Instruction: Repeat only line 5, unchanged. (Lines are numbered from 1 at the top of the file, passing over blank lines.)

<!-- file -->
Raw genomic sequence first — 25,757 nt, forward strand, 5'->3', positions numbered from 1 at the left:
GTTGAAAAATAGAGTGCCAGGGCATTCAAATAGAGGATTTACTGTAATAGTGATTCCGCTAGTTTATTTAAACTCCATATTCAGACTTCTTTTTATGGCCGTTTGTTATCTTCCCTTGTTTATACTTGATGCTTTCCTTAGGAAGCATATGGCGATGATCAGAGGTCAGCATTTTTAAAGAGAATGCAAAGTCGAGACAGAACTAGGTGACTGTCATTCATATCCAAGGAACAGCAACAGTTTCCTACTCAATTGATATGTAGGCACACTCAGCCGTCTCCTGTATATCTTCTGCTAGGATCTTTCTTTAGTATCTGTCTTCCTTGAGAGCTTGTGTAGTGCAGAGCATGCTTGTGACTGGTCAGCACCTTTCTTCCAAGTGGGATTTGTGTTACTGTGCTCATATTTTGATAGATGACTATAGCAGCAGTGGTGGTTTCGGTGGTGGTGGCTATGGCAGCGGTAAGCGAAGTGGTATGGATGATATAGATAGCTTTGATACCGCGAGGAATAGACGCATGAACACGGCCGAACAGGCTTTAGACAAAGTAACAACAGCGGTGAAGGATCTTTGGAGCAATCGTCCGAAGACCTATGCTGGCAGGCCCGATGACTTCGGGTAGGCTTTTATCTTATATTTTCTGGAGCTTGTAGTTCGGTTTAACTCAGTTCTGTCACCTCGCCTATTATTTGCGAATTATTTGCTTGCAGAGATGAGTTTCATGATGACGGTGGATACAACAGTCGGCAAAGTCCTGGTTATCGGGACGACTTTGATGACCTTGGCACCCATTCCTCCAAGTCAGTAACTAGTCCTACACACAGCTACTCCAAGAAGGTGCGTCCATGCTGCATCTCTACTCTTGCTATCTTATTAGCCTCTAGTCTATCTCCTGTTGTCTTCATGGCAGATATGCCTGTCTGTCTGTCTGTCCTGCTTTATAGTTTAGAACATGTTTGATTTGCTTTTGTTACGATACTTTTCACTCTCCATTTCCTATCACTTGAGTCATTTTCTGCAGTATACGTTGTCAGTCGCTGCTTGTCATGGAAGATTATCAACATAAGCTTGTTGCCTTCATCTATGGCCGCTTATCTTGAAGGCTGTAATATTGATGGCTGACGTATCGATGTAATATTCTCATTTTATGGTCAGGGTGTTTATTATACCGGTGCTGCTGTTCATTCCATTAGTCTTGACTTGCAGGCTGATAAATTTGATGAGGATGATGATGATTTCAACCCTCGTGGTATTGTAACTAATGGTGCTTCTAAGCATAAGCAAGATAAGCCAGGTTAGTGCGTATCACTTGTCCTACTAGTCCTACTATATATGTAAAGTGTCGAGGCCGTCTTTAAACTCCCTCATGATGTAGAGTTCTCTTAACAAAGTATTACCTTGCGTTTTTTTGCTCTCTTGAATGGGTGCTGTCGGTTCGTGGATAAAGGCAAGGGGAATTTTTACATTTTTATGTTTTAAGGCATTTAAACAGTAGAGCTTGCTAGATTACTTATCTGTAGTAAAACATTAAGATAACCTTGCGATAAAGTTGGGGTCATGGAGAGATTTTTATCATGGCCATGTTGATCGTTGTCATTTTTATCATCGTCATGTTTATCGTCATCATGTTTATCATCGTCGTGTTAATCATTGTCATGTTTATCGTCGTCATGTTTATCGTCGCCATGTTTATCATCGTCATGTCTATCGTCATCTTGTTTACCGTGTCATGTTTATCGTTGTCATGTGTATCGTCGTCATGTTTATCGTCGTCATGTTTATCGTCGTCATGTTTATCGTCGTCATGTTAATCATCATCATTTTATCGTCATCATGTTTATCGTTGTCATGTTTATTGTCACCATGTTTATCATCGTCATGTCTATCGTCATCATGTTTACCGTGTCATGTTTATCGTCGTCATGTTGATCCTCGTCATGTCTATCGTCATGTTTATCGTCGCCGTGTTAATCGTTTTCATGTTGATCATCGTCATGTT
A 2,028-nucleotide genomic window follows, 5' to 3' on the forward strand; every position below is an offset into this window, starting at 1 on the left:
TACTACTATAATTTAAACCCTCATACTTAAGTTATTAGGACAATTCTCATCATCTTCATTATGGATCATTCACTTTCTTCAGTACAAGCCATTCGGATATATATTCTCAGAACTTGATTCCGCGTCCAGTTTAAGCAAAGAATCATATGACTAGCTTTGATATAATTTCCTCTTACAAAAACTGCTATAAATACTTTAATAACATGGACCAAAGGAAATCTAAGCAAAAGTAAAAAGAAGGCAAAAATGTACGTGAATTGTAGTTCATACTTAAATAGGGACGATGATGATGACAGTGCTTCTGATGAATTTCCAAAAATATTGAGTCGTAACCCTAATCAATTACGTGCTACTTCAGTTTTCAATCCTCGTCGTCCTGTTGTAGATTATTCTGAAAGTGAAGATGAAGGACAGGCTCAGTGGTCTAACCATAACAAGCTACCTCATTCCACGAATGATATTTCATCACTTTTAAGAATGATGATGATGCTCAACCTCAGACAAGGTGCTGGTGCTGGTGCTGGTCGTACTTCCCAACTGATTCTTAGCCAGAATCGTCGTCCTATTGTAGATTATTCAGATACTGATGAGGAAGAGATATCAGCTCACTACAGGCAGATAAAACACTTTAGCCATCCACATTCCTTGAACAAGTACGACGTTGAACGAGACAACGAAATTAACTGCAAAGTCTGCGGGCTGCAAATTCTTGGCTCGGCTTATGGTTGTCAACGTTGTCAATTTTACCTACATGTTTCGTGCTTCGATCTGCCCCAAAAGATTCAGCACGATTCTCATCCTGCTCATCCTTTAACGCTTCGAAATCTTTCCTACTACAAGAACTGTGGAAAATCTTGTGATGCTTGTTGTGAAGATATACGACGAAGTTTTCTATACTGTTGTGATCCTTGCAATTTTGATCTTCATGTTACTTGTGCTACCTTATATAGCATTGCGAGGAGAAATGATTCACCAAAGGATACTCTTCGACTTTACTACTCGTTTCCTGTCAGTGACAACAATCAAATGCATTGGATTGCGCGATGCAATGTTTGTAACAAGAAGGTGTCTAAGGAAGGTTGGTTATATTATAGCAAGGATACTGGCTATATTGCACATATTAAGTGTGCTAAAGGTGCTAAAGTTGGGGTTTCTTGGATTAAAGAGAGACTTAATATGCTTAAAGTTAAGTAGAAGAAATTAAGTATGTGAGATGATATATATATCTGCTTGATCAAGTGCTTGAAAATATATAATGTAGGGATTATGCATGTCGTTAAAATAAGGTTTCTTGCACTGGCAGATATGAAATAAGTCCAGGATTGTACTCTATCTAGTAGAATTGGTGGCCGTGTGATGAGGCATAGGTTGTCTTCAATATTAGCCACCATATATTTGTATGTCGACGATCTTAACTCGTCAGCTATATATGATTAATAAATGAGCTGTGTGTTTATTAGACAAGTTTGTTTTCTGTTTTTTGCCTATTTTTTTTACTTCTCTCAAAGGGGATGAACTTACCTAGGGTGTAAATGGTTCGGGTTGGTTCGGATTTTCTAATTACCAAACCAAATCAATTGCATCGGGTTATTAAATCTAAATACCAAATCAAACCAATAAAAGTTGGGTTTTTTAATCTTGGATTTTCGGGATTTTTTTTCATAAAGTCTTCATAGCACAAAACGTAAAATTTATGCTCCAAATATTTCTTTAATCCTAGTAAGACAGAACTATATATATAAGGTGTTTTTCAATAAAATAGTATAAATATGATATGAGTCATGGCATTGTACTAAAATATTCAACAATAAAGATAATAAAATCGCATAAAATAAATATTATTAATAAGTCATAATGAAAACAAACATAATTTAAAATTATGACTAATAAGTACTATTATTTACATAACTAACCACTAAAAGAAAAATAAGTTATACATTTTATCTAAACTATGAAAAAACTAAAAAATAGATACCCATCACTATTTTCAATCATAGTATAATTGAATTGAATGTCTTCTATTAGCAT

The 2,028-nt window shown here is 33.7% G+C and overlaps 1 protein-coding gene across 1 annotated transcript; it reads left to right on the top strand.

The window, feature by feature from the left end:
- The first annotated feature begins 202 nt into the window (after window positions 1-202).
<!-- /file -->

The 2,028-nt window shown here is 33.7% G+C and overlaps 1 protein-coding gene across 1 annotated transcript; it reads left to right on the top strand.